Electronic voting systems are among the most security critical distributed systems. Different trust concepts are implemented to mitigate the risk of conspiracies endangering security properties. These concepts render systems often very complex and end users no longer recognize whom they need to trust. Correspondingly, specific trust considerations are necessary to support users. Recently, resilience terms have been proposed in order to express, which entities can violate the addressed security properties in particular by illegal collaborations. However, previous works derived these resilience terms manually. Thus, successful attacks can be missed. Based on this approach, we propose a framework to formally and automatically derive these terms. Our framework comprises a knowledge calculus, which allows us to model knowledge and reason about knowledge of collaborating election entities. The introduced framework is applied to deduce previously manually derived resilience terms of three remote electronic voting systems, namely Polyas, Helios and the Estonian voting system. Thereby, we were able to discover mistakes in previous derivations.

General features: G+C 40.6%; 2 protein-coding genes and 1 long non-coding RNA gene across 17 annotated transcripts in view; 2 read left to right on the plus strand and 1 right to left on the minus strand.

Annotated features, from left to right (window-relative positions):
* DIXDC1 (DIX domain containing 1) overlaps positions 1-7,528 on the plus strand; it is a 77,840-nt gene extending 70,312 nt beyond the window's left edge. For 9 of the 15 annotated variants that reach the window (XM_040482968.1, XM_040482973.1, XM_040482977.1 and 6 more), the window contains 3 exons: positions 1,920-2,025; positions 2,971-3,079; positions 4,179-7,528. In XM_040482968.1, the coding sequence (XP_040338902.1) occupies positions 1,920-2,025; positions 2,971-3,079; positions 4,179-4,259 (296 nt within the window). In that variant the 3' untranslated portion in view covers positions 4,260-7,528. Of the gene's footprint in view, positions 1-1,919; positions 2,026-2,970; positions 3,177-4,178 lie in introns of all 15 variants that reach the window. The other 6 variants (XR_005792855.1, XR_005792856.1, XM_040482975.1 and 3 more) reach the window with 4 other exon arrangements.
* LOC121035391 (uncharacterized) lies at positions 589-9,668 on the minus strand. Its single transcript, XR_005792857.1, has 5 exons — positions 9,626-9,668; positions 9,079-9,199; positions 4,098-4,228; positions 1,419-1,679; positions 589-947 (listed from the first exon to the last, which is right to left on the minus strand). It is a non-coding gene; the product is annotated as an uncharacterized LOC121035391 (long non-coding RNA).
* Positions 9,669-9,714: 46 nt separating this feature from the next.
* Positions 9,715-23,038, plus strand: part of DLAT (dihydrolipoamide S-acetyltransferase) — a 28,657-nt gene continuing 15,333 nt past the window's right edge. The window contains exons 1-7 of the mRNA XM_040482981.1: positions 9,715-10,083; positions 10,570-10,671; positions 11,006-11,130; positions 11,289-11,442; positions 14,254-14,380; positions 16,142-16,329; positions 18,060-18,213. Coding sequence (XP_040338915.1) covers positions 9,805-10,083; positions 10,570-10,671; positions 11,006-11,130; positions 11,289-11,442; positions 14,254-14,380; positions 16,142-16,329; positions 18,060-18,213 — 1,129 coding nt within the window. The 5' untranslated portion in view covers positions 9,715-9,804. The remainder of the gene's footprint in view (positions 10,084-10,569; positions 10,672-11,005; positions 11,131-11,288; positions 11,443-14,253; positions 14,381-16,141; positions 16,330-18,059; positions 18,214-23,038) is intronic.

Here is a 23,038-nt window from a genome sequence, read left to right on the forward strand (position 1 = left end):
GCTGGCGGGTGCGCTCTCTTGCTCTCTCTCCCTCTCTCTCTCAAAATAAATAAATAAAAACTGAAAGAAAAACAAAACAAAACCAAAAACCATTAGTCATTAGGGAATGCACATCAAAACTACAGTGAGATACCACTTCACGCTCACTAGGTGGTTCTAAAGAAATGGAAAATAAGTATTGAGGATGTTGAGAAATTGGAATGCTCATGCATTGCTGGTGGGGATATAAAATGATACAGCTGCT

13:17 [Pub][ePrint] Near-linear time, Leakage-resilient Key Evolution Schemes from Expander Graphs, by Adam Smith and Ye Zhang

  We develop new schemes for deterministically updating a stored

cryptographic key that provide security against an internal

adversary who can control the update computation and leak bounded

amounts of information to the outside world. Our schemes are much

more efficient than the previous schemes for this model, due to Dziembowski,

Kazana and Wichs (CRYPTO 2011). Specifically, our update operation

runs in time quasilinear in the key length, rather than quadratic,

while offering a similar level of leakage resilience.

In order to design our scheme, we strengthen the connections between

the model of Dziembowski et al. and ``pebbling games\'\', showing that

random-oracle-based key evolution schemes are secure as long as the

graph of the update function\'s calls to the oracle has

appropriate combinatorial properties. This builds on a connection

between pebbling and the random oracle model first established by

Dwork, Naor and Wee (CRYPTO 2005). Our scheme\'s efficiency relies on the

existence (which we show) of families of ``local\'\'

bipartite expander graphs of constant degree.

13:17 [Pub][ePrint] SNR to Success Rate: Reaching the Limit of Non-Profiling DPA, by Suvadeep Hajra and Debdeep Mukhopadhyay